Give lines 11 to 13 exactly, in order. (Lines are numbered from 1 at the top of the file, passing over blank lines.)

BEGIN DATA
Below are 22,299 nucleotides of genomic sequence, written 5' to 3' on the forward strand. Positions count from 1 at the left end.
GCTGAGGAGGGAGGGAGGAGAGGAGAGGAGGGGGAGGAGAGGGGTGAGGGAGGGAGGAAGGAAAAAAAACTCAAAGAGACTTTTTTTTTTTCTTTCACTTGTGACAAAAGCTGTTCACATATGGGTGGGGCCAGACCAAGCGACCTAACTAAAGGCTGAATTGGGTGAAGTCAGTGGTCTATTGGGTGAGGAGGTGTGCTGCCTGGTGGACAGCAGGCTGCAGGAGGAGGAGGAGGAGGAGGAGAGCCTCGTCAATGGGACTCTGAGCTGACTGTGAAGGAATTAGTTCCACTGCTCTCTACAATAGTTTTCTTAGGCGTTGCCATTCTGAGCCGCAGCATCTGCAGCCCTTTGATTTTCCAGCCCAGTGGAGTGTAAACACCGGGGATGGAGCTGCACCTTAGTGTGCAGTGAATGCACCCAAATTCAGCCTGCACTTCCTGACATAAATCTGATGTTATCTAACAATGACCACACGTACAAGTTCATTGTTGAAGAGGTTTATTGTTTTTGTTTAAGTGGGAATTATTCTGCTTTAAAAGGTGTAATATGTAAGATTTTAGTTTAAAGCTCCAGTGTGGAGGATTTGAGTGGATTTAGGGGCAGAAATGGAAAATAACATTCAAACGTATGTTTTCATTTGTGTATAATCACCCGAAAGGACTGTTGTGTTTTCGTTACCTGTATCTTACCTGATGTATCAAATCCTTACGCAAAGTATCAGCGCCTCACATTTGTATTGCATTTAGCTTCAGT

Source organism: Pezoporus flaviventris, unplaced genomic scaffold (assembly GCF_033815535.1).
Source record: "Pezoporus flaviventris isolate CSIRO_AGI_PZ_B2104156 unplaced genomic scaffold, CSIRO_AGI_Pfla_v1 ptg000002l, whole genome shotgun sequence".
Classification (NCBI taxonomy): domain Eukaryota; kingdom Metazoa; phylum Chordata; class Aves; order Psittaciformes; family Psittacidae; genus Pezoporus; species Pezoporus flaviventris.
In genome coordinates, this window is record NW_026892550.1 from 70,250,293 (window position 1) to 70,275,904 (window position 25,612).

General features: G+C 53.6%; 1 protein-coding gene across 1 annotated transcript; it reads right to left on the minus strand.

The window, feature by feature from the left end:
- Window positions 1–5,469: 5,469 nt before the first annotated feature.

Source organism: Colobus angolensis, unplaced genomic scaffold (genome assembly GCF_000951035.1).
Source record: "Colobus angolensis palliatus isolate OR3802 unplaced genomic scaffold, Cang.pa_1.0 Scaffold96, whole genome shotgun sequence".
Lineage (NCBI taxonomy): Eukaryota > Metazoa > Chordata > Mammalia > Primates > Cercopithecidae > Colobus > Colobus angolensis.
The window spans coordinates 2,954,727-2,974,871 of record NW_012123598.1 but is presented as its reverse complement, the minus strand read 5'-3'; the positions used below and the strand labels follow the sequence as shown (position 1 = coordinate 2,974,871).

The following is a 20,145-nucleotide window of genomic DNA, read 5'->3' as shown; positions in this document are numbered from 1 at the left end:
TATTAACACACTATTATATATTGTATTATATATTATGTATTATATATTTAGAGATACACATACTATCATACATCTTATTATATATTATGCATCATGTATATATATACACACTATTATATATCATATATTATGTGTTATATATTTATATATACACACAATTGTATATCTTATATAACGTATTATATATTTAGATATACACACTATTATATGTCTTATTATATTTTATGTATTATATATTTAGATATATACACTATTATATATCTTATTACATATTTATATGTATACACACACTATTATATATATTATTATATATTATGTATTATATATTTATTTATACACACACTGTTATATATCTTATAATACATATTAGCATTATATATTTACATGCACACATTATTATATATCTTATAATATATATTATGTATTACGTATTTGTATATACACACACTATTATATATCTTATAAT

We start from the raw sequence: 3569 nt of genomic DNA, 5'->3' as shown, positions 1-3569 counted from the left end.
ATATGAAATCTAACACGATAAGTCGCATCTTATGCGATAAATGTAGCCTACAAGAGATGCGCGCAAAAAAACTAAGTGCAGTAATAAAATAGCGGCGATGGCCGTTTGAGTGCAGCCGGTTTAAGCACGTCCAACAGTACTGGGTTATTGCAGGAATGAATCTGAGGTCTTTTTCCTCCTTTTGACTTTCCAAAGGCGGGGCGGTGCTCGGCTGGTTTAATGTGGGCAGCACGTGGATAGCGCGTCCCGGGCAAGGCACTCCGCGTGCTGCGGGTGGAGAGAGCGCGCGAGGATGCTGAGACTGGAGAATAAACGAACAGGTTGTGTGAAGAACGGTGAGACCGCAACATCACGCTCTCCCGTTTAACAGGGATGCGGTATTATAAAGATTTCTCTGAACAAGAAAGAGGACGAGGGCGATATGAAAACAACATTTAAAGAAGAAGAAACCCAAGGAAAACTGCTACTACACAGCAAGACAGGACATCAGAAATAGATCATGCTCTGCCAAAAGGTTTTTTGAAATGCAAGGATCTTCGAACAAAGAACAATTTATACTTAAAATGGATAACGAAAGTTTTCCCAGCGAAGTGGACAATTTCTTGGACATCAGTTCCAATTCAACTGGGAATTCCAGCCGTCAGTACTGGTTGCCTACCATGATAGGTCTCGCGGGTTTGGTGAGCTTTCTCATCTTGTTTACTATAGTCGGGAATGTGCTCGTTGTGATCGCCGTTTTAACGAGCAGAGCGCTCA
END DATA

Source record: "Colobus angolensis palliatus isolate OR3802 unplaced genomic scaffold, Cang.pa_1.0 Scaffold96, whole genome shotgun sequence".
Lineage (NCBI taxonomy): Eukaryota > Metazoa > Chordata > Mammalia > Primates > Cercopithecidae > Colobus > Colobus angolensis.
The window spans coordinates 2,954,727-2,974,871 of record NW_012123598.1 but is presented as its reverse complement, the minus strand read 5'-3'; the positions used below and the strand labels follow the sequence as shown (position 1 = coordinate 2,974,871).